Bauxite mining[edit]

In the late twentieth century, the proving of bauxite deposits correlating to the extensive jarrah forests saw wide-ranging protests against the proposals to mine the forests. Campaign to Save Native Forests was one group to oppose the activity.

The lengthy process of protest forced the government and miners to check their original proposals, and wide-ranging processes to guard segments of the jarrah forests from mining ensued.

The current mining activity in the region is extensive - the main mines being Huntly and Willowdale.[11]

Darling scarp from Serpentine Dam


The building and developing of rail access across the scarp developed three separate main routes over eighty years.[12]

  • The Eastern Railway first traversed the Darling Scarp in the 1880s along its first route through Greenmount (where three of the above quarries were later able to use the railway).
  • By the 1890s, the second route passed through Swan View Tunnel and John Forrest National Park.
  • In the 1960s, the third route used easier grades through the Avon Valley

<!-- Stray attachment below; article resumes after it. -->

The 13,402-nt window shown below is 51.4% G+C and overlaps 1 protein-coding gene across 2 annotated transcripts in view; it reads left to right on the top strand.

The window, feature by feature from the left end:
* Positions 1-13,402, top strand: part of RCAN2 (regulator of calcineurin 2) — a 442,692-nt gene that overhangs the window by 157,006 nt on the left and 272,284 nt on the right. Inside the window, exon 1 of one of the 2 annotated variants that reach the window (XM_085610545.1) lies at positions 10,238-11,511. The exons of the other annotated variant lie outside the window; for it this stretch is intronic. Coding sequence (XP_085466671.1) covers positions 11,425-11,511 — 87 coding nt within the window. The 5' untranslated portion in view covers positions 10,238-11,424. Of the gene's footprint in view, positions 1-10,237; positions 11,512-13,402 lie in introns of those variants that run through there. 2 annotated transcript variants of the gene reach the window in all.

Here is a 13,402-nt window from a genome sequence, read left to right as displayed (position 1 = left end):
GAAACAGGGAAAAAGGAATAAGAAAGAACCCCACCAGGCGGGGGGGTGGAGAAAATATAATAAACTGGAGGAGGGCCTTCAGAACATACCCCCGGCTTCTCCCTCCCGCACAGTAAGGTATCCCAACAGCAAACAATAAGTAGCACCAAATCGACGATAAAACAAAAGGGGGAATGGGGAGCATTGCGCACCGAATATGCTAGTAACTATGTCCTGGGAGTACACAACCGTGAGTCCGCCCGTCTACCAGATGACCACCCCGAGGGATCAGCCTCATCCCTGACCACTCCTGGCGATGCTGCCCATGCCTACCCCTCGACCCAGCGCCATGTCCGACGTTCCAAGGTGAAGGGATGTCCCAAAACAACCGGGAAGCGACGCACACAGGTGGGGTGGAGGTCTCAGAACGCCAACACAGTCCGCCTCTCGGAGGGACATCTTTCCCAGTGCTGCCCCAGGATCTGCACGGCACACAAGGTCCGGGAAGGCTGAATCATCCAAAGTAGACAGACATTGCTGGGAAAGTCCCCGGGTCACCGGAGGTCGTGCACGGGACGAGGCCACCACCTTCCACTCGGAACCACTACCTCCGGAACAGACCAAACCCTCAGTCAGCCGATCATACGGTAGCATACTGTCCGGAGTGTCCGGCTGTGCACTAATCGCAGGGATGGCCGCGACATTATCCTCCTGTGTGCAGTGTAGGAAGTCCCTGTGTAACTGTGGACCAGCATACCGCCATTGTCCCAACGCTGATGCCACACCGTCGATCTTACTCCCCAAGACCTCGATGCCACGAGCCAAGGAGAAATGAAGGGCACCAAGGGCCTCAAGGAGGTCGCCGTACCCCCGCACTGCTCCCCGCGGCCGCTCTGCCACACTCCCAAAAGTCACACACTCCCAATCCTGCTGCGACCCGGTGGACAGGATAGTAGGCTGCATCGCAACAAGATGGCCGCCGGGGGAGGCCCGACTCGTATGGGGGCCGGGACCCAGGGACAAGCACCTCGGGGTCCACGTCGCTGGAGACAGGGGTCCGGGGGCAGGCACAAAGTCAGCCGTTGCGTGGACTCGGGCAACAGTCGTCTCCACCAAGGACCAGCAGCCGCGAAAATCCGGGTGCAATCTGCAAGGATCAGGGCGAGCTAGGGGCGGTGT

• The Kalamunda Zig Zag or Upper Darling Range Railway ran up the southern steep side of the Helena Valley entrance until 1949.
  • The Millars timber lines operating south to Yarloop, north through Jarrahdale up to Jarrahglen east of Byford and the Chandler mill.

Perth suburbs on the scarp[edit]

The localities or suburbs on the "edge" of the scarp are those that sit at its western edge, and in most cases command excellent views of the Swan Coastal Plain:

The suburbs near Midland and Kalamunda are often referred to as the Perth Hills.

Near Midland Near Kalamunda Near Armadale
Stratton Carmel Martin
Swan View Gooseberry Hill Roleystone
Greenmount Lesmurdie Karragullen
Darlington Walliston Bedfordale
Boya Bickley Jarrahdale
Helena Valley Pickering Brook Wungong

Television transmission towers[edit]

The suburbs to the south of Kalamunda are the locations of the main Perth Metropolitan television station transmission towers. There is also another site at Mount Lennard near Collie that Services the Southwest areas including Bunbury.